Identification and functional characterization of a novel human protein highly related to the yeast dynamin-like GTPase Vps1p

Mami Imoto, Issei Tachibana, Raul Urrutia

Research output: Contribution to journalArticle

79 Scopus citations

Abstract

Dynamin proteins containing a GTPase domain, a pleckstrin homology motif and a proline-rich tail participate in receptor-mediated endocytosis in organisms ranging from insects to vertebrates. In addition, dynamin-related GTPases, such as the yeast Golgi protein Vps1p, which lack both the pleckstrin homology motif and the proline-rich region, participate in vesicular transport within the secretory pathway in lower eukaryotes. However, no data is available on the existence of Vps1p-like proteins in mammalian cells. In this study, we report the identification and characterization of a novel gene encoding a human dynamin-related protein, DRP1, displaying high similarity to the Golgi dynamin-like protein Vps1p from yeast and to a Caenorhabditis elegans protein deposited in the databank. These proteins are highly conserved in their tripartite GTPase domain but lack the homology motif and proline-rich region. Northern blot analysis reveals that the DRP1 mRNA is detected at high levels in human muscle, heart, kidney and brain. Immunolocalization studies in Chinese hamster ovary (CHO) cells using an epitope-tagged form of DRP1 and confocal microscopy show that this protein is concentrated in a perinuclear region that labels with the endoplasmic reticulum marker DiOC6(3) and the Golgi marker C5-DMB-Cer. In addition, the localization of DRP1 is highly similar to the localization of the endoplasmic reticulum and cis-Golgi GTPase Rab1A, but not to the staining for the trans-Golgi GTPase Rab6. Furthermore, overexpression of a cDNA encoding a GTP binding site mutant of DRP1 (DRP1(K38E)) in, CHO cells decreases the amount of a secreted luciferase reporter protein, whereas the overexpression of wild-type DRP1 increases the secretion of this marker. Together, these results constitute the first structural and functional characterization of a mammalian protein similar to the yeast dynamin-related GTPase Vps1p and indicate that the participation of these proteins in secretion has been conserved throughout evolution.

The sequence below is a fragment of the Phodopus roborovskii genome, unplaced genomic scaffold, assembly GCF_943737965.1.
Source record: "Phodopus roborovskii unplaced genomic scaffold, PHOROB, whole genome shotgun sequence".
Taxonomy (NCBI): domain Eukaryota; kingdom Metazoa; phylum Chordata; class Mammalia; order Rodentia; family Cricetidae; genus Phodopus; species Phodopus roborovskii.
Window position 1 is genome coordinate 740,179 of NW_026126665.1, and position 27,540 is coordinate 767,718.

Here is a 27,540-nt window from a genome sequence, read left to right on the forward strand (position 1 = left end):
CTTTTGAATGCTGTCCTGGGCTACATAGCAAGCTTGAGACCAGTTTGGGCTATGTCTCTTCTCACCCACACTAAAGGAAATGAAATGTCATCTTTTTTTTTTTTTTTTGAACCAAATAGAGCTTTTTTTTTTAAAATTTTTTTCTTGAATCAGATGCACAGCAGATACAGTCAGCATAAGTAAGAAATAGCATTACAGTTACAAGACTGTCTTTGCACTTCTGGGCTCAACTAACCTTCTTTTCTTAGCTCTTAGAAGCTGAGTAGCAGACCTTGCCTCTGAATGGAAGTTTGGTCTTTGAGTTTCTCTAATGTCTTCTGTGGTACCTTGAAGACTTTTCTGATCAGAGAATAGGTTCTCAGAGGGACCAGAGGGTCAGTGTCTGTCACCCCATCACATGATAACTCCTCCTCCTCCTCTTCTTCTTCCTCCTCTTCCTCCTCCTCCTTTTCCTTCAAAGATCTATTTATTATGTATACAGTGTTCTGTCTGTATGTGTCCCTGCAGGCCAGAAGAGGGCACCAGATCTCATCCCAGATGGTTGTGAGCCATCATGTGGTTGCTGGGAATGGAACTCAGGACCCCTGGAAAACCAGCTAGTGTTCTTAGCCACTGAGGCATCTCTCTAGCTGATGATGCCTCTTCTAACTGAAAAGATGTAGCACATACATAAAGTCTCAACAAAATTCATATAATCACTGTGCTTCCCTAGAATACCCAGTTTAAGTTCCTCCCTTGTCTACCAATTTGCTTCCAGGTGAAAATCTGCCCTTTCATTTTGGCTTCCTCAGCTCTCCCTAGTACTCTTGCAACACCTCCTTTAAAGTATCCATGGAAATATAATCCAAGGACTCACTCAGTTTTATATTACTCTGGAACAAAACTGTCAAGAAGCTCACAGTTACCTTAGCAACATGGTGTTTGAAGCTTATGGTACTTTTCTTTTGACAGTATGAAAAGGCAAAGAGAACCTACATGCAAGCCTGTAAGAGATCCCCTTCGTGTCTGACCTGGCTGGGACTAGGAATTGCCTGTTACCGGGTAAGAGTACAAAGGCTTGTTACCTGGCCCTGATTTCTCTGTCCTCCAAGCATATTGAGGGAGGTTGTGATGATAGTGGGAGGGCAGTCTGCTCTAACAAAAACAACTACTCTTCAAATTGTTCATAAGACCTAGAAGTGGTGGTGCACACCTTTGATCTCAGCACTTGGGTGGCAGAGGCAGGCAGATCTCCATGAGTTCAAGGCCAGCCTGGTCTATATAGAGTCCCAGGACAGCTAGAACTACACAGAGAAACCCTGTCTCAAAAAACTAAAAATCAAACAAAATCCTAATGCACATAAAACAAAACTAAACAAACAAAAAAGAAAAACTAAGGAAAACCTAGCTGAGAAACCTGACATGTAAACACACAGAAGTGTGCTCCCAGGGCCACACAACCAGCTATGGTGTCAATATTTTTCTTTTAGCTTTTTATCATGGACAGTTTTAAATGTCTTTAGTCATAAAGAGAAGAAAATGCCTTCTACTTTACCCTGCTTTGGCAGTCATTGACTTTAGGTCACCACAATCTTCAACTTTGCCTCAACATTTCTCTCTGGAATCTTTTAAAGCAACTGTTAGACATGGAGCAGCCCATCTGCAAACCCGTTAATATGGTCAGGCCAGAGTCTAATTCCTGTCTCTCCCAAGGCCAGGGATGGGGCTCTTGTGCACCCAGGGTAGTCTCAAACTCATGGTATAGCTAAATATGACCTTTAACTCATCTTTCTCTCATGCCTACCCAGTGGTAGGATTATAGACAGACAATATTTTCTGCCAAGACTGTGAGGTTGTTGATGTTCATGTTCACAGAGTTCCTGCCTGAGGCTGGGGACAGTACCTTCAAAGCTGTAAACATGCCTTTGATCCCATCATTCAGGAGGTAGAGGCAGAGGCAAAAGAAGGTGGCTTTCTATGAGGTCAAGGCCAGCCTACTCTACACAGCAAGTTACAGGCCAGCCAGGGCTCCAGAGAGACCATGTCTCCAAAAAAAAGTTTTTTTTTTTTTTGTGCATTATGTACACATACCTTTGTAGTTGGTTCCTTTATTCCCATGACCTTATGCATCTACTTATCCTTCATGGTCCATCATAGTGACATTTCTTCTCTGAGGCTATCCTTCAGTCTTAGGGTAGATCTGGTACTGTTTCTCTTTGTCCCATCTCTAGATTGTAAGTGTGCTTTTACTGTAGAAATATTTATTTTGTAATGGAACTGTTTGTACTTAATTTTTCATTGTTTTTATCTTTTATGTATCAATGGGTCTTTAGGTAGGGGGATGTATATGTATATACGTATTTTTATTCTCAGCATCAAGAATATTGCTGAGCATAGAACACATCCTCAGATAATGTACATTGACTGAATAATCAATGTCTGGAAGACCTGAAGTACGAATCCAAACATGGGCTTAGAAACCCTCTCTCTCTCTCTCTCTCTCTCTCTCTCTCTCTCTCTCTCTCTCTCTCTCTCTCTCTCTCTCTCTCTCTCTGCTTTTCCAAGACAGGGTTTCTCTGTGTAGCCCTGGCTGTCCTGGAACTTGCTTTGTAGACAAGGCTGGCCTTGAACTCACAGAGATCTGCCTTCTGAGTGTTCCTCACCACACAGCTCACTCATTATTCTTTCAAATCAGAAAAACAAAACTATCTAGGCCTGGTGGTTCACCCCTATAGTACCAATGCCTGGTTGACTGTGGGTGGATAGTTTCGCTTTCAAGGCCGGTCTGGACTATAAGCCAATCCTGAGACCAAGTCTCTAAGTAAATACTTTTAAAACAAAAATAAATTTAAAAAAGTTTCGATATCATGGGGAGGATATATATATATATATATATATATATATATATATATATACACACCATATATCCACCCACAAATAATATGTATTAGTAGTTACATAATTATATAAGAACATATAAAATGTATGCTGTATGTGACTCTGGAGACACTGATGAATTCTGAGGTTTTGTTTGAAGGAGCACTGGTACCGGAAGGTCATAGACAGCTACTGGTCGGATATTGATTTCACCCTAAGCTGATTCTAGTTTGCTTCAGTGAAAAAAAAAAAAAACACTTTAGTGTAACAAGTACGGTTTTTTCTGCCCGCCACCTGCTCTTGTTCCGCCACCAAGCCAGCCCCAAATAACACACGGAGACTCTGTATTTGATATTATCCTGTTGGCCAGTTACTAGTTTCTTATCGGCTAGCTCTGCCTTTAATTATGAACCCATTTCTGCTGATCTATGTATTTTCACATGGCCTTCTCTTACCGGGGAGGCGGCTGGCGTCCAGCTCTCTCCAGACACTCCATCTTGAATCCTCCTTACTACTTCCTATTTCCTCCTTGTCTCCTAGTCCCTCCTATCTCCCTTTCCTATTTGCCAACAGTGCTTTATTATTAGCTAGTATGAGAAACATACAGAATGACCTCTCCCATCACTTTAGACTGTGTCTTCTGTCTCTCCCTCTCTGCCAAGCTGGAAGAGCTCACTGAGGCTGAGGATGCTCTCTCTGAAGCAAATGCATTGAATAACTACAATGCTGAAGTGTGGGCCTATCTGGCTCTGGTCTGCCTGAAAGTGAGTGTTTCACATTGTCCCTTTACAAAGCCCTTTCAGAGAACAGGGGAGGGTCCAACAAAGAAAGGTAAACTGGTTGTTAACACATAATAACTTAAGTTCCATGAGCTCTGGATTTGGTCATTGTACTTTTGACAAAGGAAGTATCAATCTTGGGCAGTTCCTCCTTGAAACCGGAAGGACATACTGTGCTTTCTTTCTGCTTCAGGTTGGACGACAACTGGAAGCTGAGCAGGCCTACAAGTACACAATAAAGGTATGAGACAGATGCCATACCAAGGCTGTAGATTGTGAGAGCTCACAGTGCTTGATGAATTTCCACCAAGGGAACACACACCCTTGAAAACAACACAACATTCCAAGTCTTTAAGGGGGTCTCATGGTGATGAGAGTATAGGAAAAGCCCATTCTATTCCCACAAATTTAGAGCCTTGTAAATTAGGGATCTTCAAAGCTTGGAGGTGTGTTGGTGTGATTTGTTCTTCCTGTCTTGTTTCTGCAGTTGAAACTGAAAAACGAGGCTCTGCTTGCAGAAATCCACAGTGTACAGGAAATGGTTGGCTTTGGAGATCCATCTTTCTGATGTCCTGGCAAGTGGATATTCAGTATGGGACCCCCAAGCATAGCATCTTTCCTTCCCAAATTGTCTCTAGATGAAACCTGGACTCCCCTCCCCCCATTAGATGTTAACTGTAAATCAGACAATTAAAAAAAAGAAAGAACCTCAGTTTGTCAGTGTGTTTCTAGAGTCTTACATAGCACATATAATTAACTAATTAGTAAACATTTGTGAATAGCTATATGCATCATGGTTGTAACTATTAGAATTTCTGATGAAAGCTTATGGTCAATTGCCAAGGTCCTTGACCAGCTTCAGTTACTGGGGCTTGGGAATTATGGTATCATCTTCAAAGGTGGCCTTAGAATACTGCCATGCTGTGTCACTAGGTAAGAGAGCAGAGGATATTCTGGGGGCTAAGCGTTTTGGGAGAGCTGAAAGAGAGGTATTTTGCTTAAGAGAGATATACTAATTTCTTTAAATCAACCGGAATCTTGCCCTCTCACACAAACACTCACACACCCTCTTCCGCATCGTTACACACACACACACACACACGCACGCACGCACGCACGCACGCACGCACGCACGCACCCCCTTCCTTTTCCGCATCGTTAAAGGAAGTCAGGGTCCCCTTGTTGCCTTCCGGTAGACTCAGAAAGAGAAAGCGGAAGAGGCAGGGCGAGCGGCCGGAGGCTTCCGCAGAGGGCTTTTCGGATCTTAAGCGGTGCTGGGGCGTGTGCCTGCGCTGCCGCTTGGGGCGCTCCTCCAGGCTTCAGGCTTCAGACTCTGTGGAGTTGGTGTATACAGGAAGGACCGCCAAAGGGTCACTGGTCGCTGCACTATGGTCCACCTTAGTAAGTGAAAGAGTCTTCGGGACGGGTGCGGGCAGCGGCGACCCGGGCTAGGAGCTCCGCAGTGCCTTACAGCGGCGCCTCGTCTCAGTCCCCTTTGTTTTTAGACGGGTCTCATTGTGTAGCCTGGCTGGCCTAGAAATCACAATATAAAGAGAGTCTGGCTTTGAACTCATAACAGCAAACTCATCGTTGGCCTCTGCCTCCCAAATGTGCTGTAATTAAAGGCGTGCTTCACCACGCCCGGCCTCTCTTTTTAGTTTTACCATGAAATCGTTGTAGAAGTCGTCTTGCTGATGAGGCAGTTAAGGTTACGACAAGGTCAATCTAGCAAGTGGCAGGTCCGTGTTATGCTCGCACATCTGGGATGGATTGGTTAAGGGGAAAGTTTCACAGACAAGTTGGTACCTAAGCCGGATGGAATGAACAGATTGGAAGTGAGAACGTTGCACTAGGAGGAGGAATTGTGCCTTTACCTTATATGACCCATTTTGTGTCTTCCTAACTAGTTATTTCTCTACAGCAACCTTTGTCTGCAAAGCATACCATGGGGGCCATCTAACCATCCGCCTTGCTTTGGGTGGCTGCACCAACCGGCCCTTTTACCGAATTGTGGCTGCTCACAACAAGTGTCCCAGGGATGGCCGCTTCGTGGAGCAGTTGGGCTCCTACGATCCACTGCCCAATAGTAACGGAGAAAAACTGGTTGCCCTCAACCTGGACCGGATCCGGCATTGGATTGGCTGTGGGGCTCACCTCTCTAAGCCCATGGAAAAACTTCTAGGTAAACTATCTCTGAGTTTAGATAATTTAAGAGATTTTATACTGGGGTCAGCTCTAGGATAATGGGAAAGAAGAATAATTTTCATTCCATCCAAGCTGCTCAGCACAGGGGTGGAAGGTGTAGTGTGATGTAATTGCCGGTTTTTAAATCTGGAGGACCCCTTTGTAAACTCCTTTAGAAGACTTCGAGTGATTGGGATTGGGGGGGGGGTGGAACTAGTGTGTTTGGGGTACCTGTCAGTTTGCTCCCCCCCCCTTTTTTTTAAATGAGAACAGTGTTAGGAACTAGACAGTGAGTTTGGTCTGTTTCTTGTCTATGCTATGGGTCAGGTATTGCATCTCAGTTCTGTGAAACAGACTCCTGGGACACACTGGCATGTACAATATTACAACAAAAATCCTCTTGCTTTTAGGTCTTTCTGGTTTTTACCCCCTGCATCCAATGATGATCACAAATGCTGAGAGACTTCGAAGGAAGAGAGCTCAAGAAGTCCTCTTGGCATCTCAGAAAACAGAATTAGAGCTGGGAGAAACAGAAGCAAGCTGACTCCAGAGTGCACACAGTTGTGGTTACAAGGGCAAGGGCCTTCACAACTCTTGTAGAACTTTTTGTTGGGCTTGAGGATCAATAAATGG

Original languageEnglish (US)
Pages (from-to)1341-1349
Number of pages9
JournalJournal of cell science
Volume111
Issue number10
StatePublished - 1998

Keywords

  • Dynamin
  • Endoplasmic reticulum
  • Golgi
  • Rab1A
  • Vps1p

ASJC Scopus subject areas

  • Cell Biology

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